“Silence & Roses” by Suzanne Palmer

IZ223 cover“Silence & Roses” has the misfortune to be the third robots-outliving-humans story I’ve read in the last year. All three are driven by sentiment, and on that scale Palmer’s tale sits somewhere below Ken Scholes’ cloying “Edward Bear and the Very Long Walk”, and somewhere above Deborah Biancotti’s superior “King of All and the Metal Sentinel”. As in those stories, robots designed for routine are challenged by novelty (which reveals backstory, in this case that we’re in a care home walled off from the ruins of civilization outside), and their naive incomprehension drives a plot, with sentiment generated by the gap between what they understand (the residents are falling silent) and what we understand (the residents are dying). Confronted with the pointlessness of their existence, many of Palmer’s robots go a little mad; only our hero, Button-4-Circle-Peach, survives for long enough to fall into a situation where the rules he understands can apply again. It’s competently done (and the initial reveal is quite well done), but seems somewhat rule-bound itself. And that the robots’ programming recognises silence as a problem, but not strips of rotting flesh hanging off a resident’s face, is surely unlikely.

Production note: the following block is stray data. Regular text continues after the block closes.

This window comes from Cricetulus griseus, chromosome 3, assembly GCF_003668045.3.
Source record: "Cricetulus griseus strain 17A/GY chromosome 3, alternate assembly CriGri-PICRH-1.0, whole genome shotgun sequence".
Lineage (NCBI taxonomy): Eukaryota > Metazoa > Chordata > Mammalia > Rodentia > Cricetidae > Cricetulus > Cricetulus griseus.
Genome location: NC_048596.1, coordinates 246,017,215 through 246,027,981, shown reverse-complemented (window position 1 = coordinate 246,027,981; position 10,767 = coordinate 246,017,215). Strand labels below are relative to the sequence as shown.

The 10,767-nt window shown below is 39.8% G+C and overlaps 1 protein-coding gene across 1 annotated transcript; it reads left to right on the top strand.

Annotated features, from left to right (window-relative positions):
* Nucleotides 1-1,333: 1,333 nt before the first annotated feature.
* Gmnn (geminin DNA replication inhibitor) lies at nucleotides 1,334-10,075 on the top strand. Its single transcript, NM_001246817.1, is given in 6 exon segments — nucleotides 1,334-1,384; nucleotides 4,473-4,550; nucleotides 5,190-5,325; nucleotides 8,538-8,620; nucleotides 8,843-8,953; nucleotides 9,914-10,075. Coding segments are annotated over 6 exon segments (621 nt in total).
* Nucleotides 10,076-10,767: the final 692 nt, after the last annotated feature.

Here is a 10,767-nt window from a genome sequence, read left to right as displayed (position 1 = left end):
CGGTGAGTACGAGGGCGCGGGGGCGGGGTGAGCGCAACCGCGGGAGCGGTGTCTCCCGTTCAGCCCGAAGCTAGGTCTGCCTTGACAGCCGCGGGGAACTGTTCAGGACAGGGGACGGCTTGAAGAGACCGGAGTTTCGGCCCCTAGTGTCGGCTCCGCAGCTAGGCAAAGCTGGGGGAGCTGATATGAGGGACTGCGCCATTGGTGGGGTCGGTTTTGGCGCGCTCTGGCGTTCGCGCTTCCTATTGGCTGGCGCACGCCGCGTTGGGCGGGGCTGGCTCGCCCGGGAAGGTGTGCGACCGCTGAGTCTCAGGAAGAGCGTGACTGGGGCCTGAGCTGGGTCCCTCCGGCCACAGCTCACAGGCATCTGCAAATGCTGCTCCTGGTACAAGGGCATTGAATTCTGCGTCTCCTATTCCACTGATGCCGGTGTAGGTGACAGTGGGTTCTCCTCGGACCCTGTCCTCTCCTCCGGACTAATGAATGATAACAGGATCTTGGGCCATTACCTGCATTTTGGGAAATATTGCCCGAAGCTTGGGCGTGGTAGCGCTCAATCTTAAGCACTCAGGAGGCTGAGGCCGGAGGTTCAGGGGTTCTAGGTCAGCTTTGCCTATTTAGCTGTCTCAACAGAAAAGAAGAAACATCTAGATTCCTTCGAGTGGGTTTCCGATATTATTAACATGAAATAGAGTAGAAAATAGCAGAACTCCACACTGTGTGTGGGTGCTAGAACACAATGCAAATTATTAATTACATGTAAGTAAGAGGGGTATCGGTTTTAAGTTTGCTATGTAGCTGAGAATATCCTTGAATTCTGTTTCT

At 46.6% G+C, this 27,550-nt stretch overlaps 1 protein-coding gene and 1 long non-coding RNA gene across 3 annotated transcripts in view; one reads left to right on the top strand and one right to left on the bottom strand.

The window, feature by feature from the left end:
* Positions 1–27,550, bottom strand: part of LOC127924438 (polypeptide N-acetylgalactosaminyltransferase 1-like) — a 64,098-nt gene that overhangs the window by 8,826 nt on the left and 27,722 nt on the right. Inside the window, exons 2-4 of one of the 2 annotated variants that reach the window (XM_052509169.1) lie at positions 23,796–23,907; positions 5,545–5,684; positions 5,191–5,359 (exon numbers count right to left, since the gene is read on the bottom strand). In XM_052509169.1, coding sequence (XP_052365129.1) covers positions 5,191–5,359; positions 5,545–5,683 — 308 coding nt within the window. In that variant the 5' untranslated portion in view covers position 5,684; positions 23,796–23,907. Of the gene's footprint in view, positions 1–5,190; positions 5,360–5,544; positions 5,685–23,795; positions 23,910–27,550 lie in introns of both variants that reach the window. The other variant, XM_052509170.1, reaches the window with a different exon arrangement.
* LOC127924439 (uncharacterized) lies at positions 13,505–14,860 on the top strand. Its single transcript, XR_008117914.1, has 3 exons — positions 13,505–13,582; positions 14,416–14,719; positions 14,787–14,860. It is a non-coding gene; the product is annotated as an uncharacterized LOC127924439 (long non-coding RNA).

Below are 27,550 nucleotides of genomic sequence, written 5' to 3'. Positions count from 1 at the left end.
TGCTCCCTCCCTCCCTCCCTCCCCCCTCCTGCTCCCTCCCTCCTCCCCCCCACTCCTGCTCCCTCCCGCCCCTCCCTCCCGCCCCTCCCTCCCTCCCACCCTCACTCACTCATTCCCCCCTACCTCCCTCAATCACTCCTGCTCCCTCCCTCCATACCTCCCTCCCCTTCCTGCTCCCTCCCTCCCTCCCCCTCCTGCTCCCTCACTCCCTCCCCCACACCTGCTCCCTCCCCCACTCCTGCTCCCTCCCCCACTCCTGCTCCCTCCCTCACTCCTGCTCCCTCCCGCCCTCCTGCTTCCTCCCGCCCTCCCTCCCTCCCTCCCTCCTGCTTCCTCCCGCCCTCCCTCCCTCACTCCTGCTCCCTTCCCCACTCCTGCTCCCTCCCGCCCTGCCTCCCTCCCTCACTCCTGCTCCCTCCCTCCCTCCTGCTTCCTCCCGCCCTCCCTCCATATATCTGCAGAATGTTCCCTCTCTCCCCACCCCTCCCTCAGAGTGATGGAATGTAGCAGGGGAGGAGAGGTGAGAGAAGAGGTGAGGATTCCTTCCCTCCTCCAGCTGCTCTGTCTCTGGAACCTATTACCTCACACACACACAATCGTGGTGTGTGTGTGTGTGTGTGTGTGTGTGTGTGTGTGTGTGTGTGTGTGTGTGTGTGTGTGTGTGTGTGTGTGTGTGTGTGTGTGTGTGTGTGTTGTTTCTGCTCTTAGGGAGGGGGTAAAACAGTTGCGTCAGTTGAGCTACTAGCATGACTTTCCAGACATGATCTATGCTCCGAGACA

6 thoughts on ““Silence & Roses” by Suzanne Palmer

  1. I thought this was bloody awful. Palmer hardly even bothers to sketch the world, the “naive incomprehension” of the robots is just plot idiocy, their melodramatic response to the revelation of their blinkered stupidity worse and all this in a story that describes a perfectly facile loop of actions and motivations.

  2. Has there been a better robots-outliving-humans story than James Patrick Kelly’s “The Best Christmas Ever”? I haven’t read “Saturn’s Children,” but I’m thinking about short stories.

Leave a Reply

Fill in your details below or click an icon to log in:

WordPress.com Logo

You are commenting using your WordPress.com account. Log Out /  Change )

Twitter picture

You are commenting using your Twitter account. Log Out /  Change )

Facebook photo

You are commenting using your Facebook account. Log Out /  Change )

Connecting to %s